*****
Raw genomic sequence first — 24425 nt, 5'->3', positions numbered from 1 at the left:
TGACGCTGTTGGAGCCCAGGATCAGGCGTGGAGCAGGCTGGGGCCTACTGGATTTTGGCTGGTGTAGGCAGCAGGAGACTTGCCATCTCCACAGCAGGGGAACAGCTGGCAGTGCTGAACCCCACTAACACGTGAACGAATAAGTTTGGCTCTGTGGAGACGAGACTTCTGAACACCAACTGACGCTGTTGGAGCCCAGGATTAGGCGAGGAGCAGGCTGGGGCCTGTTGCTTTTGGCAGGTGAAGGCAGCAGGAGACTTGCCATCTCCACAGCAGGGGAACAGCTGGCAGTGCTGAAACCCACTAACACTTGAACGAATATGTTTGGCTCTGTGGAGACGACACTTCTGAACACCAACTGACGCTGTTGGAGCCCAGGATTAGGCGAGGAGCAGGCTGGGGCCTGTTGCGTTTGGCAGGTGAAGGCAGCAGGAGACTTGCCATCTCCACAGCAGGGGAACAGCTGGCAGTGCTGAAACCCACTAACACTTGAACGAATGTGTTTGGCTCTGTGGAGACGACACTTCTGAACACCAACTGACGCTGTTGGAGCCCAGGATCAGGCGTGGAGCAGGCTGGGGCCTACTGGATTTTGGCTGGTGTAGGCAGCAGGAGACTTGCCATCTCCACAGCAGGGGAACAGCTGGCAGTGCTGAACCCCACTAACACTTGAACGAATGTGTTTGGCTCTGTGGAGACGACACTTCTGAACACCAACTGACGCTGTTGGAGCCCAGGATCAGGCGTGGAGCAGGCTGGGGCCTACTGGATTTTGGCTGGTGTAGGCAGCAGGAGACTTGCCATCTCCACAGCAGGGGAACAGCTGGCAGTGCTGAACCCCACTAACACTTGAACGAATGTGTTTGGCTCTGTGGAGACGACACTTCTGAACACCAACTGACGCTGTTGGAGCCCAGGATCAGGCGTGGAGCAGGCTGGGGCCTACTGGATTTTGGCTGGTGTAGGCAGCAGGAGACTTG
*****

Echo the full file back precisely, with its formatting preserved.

Raw genomic sequence first — 24425 nt, 5'->3', positions numbered from 1 at the left:
TGACGCTGTTGGAGCCCAGGATCAGGCGTGGAGCAGGCTGGGGCCTACTGGATTTTGGCTGGTGTAGGCAGCAGGAGACTTGCCATCTCCACAGCAGGGGAACAGCTGGCAGTGCTGAACCCCACTAACACGTGAACGAATAAGTTTGGCTCTGTGGAGACGAGACTTCTGAACACCAACTGACGCTGTTGGAGCCCAGGATTAGGCGAGGAGCAGGCTGGGGCCTGTTGCTTTTGGCAGGTGAAGGCAGCAGGAGACTTGCCATCTCCACAGCAGGGGAACAGCTGGCAGTGCTGAAACCCACTAACACTTGAACGAATATGTTTGGCTCTGTGGAGACGACACTTCTGAACACCAACTGACGCTGTTGGAGCCCAGGATTAGGCGAGGAGCAGGCTGGGGCCTGTTGCGTTTGGCAGGTGAAGGCAGCAGGAGACTTGCCATCTCCACAGCAGGGGAACAGCTGGCAGTGCTGAAACCCACTAACACTTGAACGAATGTGTTTGGCTCTGTGGAGACGACACTTCTGAACACCAACTGACGCTGTTGGAGCCCAGGATCAGGCGTGGAGCAGGCTGGGGCCTACTGGATTTTGGCTGGTGTAGGCAGCAGGAGACTTGCCATCTCCACAGCAGGGGAACAGCTGGCAGTGCTGAACCCCACTAACACTTGAACGAATGTGTTTGGCTCTGTGGAGACGACACTTCTGAACACCAACTGACGCTGTTGGAGCCCAGGATCAGGCGTGGAGCAGGCTGGGGCCTACTGGATTTTGGCTGGTGTAGGCAGCAGGAGACTTGCCATCTCCACAGCAGGGGAACAGCTGGCAGTGCTGAACCCCACTAACACTTGAACGAATGTGTTTGGCTCTGTGGAGACGACACTTCTGAACACCAACTGACGCTGTTGGAGCCCAGGATCAGGCGTGGAGCAGGCTGGGGCCTACTGGATTTTGGCTGGTGTAGGCAGCAGGAGACTTG